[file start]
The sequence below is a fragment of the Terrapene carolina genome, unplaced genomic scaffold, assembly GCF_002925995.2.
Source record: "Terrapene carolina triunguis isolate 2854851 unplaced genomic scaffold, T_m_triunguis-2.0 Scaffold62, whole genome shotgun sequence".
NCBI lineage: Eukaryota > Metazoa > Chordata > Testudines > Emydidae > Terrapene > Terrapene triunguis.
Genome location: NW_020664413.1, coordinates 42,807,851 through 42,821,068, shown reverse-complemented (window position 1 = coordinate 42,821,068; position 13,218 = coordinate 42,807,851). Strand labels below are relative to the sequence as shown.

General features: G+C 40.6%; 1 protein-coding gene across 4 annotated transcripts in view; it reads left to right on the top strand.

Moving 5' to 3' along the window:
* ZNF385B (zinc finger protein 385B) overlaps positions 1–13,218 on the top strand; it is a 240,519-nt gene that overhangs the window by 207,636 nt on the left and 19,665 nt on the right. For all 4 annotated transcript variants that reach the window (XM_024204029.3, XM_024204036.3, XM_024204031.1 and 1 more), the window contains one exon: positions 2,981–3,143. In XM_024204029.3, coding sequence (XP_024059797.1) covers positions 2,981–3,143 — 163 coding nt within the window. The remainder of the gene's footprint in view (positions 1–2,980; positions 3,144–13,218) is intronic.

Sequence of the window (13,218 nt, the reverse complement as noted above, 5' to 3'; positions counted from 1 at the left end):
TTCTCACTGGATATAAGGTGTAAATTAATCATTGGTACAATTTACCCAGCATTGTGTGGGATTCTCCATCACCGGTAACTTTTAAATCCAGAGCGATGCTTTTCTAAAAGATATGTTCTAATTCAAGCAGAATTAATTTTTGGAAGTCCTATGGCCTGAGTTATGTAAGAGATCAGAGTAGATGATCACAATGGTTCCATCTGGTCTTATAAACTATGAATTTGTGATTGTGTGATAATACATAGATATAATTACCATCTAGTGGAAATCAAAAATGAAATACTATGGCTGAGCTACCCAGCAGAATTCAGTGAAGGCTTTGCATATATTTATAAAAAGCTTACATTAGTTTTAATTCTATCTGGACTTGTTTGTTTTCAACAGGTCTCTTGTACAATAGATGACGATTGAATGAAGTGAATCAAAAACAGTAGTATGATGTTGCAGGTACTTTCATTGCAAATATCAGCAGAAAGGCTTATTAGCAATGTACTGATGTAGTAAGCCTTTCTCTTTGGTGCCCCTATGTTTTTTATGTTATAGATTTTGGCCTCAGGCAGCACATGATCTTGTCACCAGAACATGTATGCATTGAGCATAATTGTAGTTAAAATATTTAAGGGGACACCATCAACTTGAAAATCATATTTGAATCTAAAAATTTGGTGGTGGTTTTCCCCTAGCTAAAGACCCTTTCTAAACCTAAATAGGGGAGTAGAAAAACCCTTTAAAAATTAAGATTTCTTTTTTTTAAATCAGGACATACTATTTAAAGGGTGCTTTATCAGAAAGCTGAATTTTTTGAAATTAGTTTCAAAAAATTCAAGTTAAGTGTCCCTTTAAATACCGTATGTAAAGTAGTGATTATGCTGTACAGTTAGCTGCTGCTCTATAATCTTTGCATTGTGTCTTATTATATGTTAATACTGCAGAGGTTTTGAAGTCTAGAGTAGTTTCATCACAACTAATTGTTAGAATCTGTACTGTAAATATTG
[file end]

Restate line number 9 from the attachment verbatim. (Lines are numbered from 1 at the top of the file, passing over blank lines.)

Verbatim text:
TTCTCACTGGATATAAGGTGTAAATTAATCATTGGTACAATTTACCCAGCATTGTGTGGGATTCTCCATCACCGGTAACTTTTAAATCCAGAGCGATGCTTTTCTAAAAGATATGTTCTAATTCAAGCAGAATTAATTTTTGGAAGTCCTATGGCCTGAGTTATGTAAGAGATCAGAGTAGATGATCACAATGGTTCCATCTGGTCTTATAAACTATGAATTTGTGATTGTGTGATAATACATAGATATAATTACCATCTAGTGGAAATCAAAAATGAAATACTATGGCTGAGCTACCCAGCAGAATTCAGTGAAGGCTTTGCATATATTTATAAAAAGCTTACATTAGTTTTAATTCTATCTGGACTTGTTTGTTTTCAACAGGTCTCTTGTACAATAGATGACGATTGAATGAAGTGAATCAAAAACAGTAGTATGATGTTGCAGGTACTTTCATTGCAAATATCAGCAGAAAGGCTTATTAGCAATGTACTGATGTAGTAAGCCTTTCTCTTTGGTGCCCCTATGTTTTTTATGTTATAGATTTTGGCCTCAGGCAGCACATGATCTTGTCACCAGAACATGTATGCATTGAGCATAATTGTAGTTAAAATATTTAAGGGGACACCATCAACTTGAAAATCATATTTGAATCTAAAAATTTGGTGGTGGTTTTCCCCTAGCTAAAGACCCTTTCTAAACCTAAATAGGGGAGTAGAAAAACCCTTTAAAAATTAAGATTTCTTTTTTTTAAATCAGGACATACTATTTAAAGGGTGCTTTATCAGAAAGCTGAATTTTTTGAAATTAGTTTCAAAAAATTCAAGTTAAGTGTCCCTTTAAATACCGTATGTAAAGTAGTGATTATGCTGTACAGTTAGCTGCTGCTCTATAATCTTTGCATTGTGTCTTATTATATGTTAATACTGCAGAGGTTTTGAAGTCTAGAGTAGTTTCATCACAACTAATTGTTAGAATCTGTACTGTAAATATTG